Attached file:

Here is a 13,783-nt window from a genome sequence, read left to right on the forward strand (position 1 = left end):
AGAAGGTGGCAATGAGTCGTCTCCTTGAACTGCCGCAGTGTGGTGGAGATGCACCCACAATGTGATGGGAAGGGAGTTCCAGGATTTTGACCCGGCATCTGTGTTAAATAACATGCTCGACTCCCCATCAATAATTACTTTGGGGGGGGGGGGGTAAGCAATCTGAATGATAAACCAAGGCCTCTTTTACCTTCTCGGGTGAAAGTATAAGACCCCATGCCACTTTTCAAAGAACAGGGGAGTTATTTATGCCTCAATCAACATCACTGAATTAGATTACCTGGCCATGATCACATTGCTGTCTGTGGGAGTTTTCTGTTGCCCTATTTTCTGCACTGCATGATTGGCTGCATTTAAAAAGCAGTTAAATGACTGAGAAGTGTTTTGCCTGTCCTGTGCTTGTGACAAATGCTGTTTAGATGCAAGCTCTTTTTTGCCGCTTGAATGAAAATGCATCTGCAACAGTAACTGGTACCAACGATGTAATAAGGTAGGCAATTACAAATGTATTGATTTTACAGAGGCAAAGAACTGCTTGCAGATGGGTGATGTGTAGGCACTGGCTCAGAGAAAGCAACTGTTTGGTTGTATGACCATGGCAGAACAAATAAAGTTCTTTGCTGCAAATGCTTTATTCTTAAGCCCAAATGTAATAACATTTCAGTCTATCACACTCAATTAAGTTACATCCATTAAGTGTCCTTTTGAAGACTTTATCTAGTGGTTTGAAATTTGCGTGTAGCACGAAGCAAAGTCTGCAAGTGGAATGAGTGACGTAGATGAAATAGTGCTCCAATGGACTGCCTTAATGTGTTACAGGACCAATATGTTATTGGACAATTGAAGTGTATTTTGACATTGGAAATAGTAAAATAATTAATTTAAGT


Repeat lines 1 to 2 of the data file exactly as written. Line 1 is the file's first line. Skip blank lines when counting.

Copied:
Here is a 13,783-nt window from a genome sequence, read left to right on the forward strand (position 1 = left end):
AGAAGGTGGCAATGAGTCGTCTCCTTGAACTGCCGCAGTGTGGTGGAGATGCACCCACAATGTGATGGGAAGGGAGTTCCAGGATTTTGACCCGGCATCTGTGTTAAATAACATGCTCGACTCCCCATCAATAATTACTTTGGGGGGGGGGGGGTAAGCAATCTGAATGATAAACCAAGGCCTCTTTTACCTTCTCGGGTGAAAGTATAAGACCCCATGCCACTTTTCAAAGAACAGGGGAGTTATTTATGCCTCAATCAACATCACTGAATTAGATTACCTGGCCATGATCACATTGCTGTCTGTGGGAGTTTTCTGTTGCCCTATTTTCTGCACTGCATGATTGGCTGCATTTAAAAAGCAGTTAAATGACTGAGAAGTGTTTTGCCTGTCCTGTGCTTGTGACAAATGCTGTTTAGATGCAAGCTCTTTTTTGCCGCTTGAATGAAAATGCATCTGCAACAGTAACTGGTACCAACGATGTAATAAGGTAGGCAATTACAAATGTATTGATTTTACAGAGGCAAAGAACTGCTTGCAGATGGGTGATGTGTAGGCACTGGCTCAGAGAAAGCAACTGTTTGGTTGTATGACCATGGCAGAACAAATAAAGTTCTTTGCTGCAAATGCTTTATTCTTAAGCCCAAATGTAATAACATTTCAGTCTATCACACTCAATTAAGTTACATCCATTAAGTGTCCTTTTGAAGACTTTATCTAGTGGTTTGAAATTTGCGTGTAGCACGAAGCAAAGTCTGCAAGTGGAATGAGTGACGTAGATGAAATAGTGCTCCAATGGACTGCCTTAATGTGTTACAGGACCAATATGTTATTGGACAATTGAAGTGTATTTTGACATTGGAAATAGTAAAATAATTAATTTAAGT